Newly discovered protein could be an important target to prevent prostate cancer metastases

Researchers from Boston University School of Medicine (BUSM) have discovered that the protein BRD4 could be an important new target to prevent castration-resistant prostate cancer metastases.

Castration-resistant prostate cancer is a highly aggressive form of prostate cancer that often leads to the development of lethal metastases that kills more than 31,000 American men every year. The standard of care treatment for these patients typically includes disruption of androgen receptor signaling with drugs called 'androgen deprivation therapy.'

While effective for an average of two-three years, this therapy eventually fails to impede cancer progression, due to acquired resistance to the drugs. Patients then develop metastases and curing the cancer is no longer possible.

Under the direction of BUSM's Gerald V. Denis PhD, associate professor of medicine and pharmacology, researchers have long studied a family of three closely related proteins, called BET bromodomain proteins, composed of BRD2, BRD3 and BRD4, which regulate gene expression. BUSM researchers were the first (in the 1990s) to show how these proteins function in human cancer.

The researchers examined prostate cancer cell lines that model common forms of prostate cancer that are resistant to androgen deprivation therapy and found that BRD4, but not similar family members BRD2 or BRD3, regulates the expression of key proteins that directly contribute to prostate cancer disease progression.

These findings are novel because, until now, it was not clear which of the BET family of proteins regulate transcriptional programs, or how they influence prostate cancer cell morphology (shape and polarity), motility (the ability to move independently) and invasiveness, each of which are associated with the ability to metastasize."

Jordan Shafran, PhD, Study First Author and Researcher, Department of Molecular and Translational Medicine, Boston University School of Medicine

According to the researchers, these findings are significant because current therapeutic options for castration-resistant prostate cancer are limited and focus primarily on suppressing prostate tumor cells that rely on androgen receptor signaling.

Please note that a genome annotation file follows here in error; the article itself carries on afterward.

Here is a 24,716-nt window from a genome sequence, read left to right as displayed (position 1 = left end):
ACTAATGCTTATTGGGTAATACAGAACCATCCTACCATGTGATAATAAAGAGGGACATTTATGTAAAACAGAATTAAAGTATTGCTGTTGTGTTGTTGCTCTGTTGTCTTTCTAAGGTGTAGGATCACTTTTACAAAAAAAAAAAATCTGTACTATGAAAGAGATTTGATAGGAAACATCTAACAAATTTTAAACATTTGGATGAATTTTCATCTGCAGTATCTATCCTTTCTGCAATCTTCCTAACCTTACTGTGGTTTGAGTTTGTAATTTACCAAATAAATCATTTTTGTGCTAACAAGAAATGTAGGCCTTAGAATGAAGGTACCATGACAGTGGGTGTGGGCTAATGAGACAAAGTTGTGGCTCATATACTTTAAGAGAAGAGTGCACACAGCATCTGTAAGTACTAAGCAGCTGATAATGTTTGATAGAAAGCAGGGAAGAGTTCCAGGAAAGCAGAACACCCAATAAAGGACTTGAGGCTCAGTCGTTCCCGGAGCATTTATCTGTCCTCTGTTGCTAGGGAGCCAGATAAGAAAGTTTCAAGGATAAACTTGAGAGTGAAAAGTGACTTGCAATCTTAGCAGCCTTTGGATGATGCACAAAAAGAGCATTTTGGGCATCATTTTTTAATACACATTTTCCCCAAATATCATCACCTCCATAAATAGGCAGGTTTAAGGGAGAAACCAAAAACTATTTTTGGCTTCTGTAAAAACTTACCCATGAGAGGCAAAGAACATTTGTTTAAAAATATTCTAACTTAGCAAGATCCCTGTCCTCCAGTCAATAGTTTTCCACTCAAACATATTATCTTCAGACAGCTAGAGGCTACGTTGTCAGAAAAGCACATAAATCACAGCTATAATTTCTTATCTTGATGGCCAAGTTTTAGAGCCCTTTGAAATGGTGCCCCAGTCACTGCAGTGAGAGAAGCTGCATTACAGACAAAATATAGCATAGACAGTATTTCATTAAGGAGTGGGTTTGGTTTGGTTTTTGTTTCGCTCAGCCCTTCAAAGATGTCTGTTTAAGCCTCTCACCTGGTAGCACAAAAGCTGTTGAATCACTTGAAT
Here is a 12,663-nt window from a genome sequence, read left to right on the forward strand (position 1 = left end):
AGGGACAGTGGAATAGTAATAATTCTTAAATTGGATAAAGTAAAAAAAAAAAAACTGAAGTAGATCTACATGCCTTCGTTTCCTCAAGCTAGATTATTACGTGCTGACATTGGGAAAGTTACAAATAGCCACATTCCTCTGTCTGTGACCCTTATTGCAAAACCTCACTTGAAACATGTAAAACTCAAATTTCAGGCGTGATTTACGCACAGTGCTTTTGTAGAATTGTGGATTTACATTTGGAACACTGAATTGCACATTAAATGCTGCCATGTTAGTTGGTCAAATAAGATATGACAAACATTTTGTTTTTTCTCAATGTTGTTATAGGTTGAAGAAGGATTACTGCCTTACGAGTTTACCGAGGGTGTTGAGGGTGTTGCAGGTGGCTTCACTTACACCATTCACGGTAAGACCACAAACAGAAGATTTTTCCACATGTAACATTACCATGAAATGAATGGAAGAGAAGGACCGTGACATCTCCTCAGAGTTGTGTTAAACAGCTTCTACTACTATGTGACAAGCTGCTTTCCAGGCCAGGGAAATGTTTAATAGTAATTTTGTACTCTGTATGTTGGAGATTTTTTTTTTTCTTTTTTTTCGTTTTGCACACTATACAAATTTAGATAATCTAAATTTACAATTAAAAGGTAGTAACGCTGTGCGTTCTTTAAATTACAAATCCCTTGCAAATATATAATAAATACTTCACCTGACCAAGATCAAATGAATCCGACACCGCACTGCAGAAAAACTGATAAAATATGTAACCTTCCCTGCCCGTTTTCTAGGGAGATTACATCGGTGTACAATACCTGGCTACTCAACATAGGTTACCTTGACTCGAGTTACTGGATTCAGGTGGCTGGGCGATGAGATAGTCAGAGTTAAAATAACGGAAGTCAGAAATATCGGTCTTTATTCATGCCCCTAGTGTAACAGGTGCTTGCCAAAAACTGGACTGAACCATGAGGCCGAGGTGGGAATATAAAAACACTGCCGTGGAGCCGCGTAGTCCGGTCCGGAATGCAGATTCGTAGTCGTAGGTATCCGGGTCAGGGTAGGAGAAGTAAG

"As prostate tumor cells become resistant to therapy, their reliance on androgen receptor signaling is reduced and alternative signaling mechanisms are activated. Out of this complex mixture, the metastatic cells arise," added Denis, the corresponding author.

The researchers believe it is imperative to identify new targets that regulate the expression of critical transcription factors across diverse prostate cancer cell types in order to block migration and invasion and eventual metastasis.

Comments

The opinions expressed here are the views of the writer and do not necessarily reflect the views and opinions of AZoLifeSciences.
Post a new comment
Post
Azthena logo

AZoM.com powered by Azthena AI

Your AI Assistant finding answers from trusted AZoM content

Your AI Powered Scientific Assistant

Hi, I'm Azthena, you can trust me to find commercial scientific answers from AZoNetwork.com.

A few things you need to know before we start. Please read and accept to continue.

  • Use of “Azthena” is subject to the terms and conditions of use as set out by OpenAI.
  • Content provided on any AZoNetwork sites are subject to the site Terms & Conditions and Privacy Policy.
  • Large Language Models can make mistakes. Consider checking important information.

Great. Ask your question.

While we only use edited and approved content for Azthena answers, it may on occasions provide incorrect responses. Please confirm any data provided with the related suppliers or authors. We do not provide medical advice, if you search for medical information you must always consult a medical professional before acting on any information provided.

Your questions, but not your email details will be shared with OpenAI and retained for 30 days in accordance with their privacy principles.

Please do not ask questions that use sensitive or confidential information.

Read the full Terms & Conditions.

You might also like...
SOX17 Gene Identified as Critical for Immune Evasion in Early-Stage Colon Cancer